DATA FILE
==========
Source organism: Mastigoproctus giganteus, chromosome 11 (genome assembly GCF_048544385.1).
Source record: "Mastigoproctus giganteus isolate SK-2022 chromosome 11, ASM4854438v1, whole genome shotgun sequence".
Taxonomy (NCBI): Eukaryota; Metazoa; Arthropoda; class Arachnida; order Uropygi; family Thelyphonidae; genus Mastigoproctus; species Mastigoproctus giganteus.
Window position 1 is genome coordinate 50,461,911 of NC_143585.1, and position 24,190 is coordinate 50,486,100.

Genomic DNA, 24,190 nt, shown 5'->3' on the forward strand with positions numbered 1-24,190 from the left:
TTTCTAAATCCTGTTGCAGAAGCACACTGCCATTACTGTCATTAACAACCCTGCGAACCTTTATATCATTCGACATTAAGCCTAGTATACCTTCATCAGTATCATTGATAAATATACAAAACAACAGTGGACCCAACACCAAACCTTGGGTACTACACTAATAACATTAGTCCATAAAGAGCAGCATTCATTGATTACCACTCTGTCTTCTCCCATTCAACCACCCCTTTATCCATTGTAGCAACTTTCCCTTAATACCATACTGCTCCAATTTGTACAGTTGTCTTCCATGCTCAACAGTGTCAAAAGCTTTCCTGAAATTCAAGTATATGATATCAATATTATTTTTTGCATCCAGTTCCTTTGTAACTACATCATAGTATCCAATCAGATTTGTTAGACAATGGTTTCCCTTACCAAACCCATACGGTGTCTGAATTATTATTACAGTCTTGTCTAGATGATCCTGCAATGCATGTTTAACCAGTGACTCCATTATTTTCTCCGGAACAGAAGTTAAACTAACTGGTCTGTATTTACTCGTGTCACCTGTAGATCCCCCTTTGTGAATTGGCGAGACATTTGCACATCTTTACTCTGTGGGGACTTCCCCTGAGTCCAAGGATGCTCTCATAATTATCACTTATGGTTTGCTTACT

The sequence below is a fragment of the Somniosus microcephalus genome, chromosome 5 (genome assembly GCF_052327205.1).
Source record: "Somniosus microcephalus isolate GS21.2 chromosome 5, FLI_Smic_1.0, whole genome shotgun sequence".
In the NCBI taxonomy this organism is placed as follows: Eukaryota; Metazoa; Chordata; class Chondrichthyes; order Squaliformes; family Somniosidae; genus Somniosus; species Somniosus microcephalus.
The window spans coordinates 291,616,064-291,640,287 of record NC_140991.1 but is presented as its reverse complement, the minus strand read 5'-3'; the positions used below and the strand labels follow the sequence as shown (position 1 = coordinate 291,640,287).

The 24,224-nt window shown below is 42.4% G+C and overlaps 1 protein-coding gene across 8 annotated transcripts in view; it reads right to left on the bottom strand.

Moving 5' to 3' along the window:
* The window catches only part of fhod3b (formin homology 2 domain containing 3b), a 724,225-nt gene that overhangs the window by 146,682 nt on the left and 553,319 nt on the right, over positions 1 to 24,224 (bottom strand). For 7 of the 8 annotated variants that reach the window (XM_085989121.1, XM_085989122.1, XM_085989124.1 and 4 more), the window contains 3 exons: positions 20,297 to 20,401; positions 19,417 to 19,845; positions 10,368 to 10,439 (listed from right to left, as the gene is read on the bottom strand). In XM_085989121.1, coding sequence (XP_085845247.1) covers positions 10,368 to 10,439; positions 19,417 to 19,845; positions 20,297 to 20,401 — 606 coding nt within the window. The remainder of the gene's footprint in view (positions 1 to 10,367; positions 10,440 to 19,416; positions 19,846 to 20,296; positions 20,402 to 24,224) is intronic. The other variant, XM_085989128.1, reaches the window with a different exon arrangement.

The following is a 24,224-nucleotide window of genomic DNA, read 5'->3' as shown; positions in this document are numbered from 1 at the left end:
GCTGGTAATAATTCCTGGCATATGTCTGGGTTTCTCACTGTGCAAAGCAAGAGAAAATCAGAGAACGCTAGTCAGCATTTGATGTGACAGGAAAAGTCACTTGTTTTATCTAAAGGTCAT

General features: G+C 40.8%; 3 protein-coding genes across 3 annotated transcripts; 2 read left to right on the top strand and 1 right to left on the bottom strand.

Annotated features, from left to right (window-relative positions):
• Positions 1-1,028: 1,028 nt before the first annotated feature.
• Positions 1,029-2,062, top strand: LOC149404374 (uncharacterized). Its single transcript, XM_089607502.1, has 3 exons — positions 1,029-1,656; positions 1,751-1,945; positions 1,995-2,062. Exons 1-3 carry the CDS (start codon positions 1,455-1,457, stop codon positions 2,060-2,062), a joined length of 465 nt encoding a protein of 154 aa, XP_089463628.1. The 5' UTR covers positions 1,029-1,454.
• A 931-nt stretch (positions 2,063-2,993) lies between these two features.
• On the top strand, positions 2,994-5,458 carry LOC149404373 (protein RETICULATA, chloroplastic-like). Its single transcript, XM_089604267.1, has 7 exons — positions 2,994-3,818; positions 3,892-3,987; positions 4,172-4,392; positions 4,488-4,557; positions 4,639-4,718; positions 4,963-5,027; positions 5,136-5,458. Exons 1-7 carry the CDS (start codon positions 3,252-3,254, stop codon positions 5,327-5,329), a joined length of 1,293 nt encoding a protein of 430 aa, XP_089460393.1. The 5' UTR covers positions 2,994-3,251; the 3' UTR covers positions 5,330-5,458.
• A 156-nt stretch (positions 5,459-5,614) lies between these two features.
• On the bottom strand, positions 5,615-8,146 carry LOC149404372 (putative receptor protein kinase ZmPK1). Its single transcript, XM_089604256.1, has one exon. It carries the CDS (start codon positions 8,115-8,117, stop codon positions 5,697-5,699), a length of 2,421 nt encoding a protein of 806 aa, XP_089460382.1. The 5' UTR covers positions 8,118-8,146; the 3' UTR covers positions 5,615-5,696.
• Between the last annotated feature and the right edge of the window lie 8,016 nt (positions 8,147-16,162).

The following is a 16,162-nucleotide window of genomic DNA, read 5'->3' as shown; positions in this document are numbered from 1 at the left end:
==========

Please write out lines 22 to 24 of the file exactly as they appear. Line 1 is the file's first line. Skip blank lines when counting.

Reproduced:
• A 156-nt stretch (positions 5,459-5,614) lies between these two features.
• On the bottom strand, positions 5,615-8,146 carry LOC149404372 (putative receptor protein kinase ZmPK1). Its single transcript, XM_089604256.1, has one exon. It carries the CDS (start codon positions 8,115-8,117, stop codon positions 5,697-5,699), a length of 2,421 nt encoding a protein of 806 aa, XP_089460382.1. The 5' UTR covers positions 8,118-8,146; the 3' UTR covers positions 5,615-5,696.
• Between the last annotated feature and the right edge of the window lie 8,016 nt (positions 8,147-16,162).